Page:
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Articles / Paying for College / Total Cost of Attendance Factored into FinAid Award?
Sally Rubenstone
Written by Sally Rubenstone | Sept. 27, 2013

Total Cost of Attendance Factored into FinAid Award?

Question: Is the indirect cost of attendance (room/board/transportation, etc.) supposed to be a stipend to the student?

“The Dean” can’t tell exactly what you’re asking. But what I think that you MAY want to know is whether or not the full cost of attendance (room, board, and even books, travel, etc.) is factored into financial aid awards.

And if that’s your question, then the answer is YES. Financial aid officials consider not only tuition but also the TOTAL price of a year of college (except maybe poker and pizza money 😉 ) when computing how much financial aid a student should receive.


BUT (and it’s a BIG one), colleges don’t necessarily meet full need. That is, the financial aid folks may say something like, “We see she needs $30,000 in aid to enroll, but we can only afford $20,000.” Similarly, some colleges may “give” you all the money that you are supposed to receive, but part of your financial aid “package” comes in the form of loans, which must be paid back. So it doesn’t really feel as if you’re getting all the aid required since you’ll be in debt and must repay it later on.

If you believe that the college you attend has not fairly assessed expenses such as food and books when calculating your financial aid award, you can certainly appeal to aid officers to increase your financial assistance. However, what you expect to receive in a perfect world may not be what you end up with in this one.

Hint: When appealing a financial aid award, always act appreciative for whatever you’ve been offered so far rather than entitled to more (but ask for more anyway).

Good luck!

 

Written by

Sally Rubenstone

Sally Rubenstone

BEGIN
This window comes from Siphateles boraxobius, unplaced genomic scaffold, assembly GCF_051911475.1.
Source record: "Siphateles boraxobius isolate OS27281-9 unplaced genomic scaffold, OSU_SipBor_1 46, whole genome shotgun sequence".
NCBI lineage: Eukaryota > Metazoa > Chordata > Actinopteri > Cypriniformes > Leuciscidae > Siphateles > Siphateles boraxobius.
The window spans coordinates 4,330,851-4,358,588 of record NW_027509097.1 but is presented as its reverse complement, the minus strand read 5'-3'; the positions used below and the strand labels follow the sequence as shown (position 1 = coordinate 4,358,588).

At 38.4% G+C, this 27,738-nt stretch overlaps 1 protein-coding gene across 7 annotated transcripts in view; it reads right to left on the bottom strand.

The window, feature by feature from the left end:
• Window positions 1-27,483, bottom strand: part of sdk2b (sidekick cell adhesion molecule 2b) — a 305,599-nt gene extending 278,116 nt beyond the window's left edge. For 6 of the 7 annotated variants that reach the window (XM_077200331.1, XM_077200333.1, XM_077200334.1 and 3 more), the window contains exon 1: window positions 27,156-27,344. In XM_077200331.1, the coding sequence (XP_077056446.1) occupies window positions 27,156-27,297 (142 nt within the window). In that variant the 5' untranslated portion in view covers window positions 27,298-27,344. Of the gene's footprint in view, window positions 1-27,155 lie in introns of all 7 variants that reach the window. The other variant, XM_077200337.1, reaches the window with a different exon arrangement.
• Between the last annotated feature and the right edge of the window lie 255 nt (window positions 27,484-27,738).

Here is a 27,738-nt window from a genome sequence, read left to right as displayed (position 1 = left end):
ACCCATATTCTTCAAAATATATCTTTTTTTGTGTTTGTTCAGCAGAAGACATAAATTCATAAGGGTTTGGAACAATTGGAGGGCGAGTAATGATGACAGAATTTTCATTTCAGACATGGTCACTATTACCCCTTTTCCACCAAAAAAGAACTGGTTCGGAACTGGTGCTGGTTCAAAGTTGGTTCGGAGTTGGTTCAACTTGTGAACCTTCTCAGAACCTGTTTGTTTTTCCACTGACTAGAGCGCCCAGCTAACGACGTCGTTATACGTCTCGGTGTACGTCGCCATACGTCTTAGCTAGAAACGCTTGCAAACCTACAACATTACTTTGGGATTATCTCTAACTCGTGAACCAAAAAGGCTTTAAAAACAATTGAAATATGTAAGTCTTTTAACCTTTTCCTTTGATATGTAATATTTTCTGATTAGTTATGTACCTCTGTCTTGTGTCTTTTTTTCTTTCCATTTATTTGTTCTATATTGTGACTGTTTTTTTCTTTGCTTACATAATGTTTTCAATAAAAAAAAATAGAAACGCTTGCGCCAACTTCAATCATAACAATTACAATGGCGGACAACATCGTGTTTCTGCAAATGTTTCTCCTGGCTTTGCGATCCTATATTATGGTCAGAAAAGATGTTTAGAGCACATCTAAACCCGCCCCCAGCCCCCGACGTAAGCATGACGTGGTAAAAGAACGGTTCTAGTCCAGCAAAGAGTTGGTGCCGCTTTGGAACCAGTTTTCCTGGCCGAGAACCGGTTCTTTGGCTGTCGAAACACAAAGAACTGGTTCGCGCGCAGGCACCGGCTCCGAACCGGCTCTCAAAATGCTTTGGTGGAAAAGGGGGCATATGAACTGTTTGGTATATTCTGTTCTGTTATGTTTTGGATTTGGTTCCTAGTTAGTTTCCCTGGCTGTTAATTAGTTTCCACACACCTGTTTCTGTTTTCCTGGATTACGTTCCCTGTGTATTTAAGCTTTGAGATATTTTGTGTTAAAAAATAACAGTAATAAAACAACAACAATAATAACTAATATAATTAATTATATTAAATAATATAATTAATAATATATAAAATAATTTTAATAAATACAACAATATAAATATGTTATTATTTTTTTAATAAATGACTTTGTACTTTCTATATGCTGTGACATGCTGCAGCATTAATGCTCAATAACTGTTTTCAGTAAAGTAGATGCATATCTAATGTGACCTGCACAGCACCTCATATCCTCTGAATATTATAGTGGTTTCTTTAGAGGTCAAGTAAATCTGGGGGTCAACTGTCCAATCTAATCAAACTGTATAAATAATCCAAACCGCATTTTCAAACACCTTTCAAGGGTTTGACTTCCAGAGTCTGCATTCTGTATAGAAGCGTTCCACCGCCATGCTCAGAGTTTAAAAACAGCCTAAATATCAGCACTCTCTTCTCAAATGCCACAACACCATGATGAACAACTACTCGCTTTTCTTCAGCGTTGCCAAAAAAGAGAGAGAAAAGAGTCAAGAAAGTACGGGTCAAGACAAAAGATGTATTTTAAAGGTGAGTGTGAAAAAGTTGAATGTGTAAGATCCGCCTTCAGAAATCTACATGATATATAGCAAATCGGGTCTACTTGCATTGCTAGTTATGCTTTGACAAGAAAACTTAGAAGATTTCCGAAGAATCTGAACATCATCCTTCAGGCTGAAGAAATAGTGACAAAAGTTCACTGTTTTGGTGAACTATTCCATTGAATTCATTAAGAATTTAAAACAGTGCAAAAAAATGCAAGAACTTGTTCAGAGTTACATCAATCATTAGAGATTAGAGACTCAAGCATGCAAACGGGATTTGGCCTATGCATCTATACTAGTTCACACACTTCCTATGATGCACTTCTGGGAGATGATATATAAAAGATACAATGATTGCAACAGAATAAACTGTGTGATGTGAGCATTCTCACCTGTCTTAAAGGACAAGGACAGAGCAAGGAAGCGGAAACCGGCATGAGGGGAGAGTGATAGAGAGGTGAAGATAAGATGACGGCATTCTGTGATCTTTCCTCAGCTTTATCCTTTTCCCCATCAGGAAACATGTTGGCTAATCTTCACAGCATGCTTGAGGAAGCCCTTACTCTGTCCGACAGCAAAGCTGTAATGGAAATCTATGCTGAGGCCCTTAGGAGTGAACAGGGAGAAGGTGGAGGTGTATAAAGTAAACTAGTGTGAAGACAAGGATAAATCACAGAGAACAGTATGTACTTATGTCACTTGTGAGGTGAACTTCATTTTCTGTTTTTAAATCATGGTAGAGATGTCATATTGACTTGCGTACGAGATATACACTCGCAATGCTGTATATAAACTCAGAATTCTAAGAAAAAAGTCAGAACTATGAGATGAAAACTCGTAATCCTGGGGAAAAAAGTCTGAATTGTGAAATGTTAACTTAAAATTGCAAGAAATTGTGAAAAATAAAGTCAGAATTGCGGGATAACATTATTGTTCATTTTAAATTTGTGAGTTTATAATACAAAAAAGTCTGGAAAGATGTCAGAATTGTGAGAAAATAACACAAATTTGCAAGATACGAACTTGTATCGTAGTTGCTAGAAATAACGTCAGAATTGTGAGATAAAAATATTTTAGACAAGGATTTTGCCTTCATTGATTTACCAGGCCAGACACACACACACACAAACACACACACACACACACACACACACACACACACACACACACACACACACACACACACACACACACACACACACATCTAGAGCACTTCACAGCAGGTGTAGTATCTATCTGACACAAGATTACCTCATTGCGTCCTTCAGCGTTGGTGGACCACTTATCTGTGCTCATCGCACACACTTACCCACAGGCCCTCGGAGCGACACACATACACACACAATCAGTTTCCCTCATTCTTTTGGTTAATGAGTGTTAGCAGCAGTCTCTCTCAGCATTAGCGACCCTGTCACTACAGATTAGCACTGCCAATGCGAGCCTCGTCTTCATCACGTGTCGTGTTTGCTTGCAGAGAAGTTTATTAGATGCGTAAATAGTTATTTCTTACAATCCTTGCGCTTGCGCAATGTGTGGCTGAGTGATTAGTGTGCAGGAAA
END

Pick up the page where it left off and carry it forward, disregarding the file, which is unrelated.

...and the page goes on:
Sally Rubenstone knows the competitive and often convoluted college admission process inside out: From the first time the topic of college comes up at the dinner table until the last duffel bag is unloaded on a dorm room floor. She is the co-author of Panicked Parents' Guide to College Admissions; The Transfer Student's Guide to Changing Colleges and The International Student's Guide to Going to College in America. Sally has appeared on NBC's Today program and has been quoted in countless publications, including The New York Times, The Washington Post, USA Weekend, USA Today, U.S. News & World Report, Newsweek, People and Seventeen. Sally has viewed the admissions world from many angles: As a Smith College admission counselor for 15 years, an independent college counselor serving students from a wide range of backgrounds and the author of College Confidential's "Ask the Dean" column. She also taught language arts, social studies, study skills and test preparation in 10 schools, including American international schools in London, Paris, Geneva, Athens and Tel Aviv. As senior advisor to College Confidential since 2002, Sally has helped hundreds of students and parents navigate the college admissions maze. In 2008, she co-founded College Karma, a private college consulting firm, with her College Confidential colleague Dave Berry, and she continues to serve as a College Confidential advisor. Sally and her husband, Chris Petrides, became first-time parents in 1997 at the ripe-old age of 45. So Sally was nearly an official senior citizen when her son Jack began the college selection process, and when she was finally able to practice what she had preached for more than three decades.

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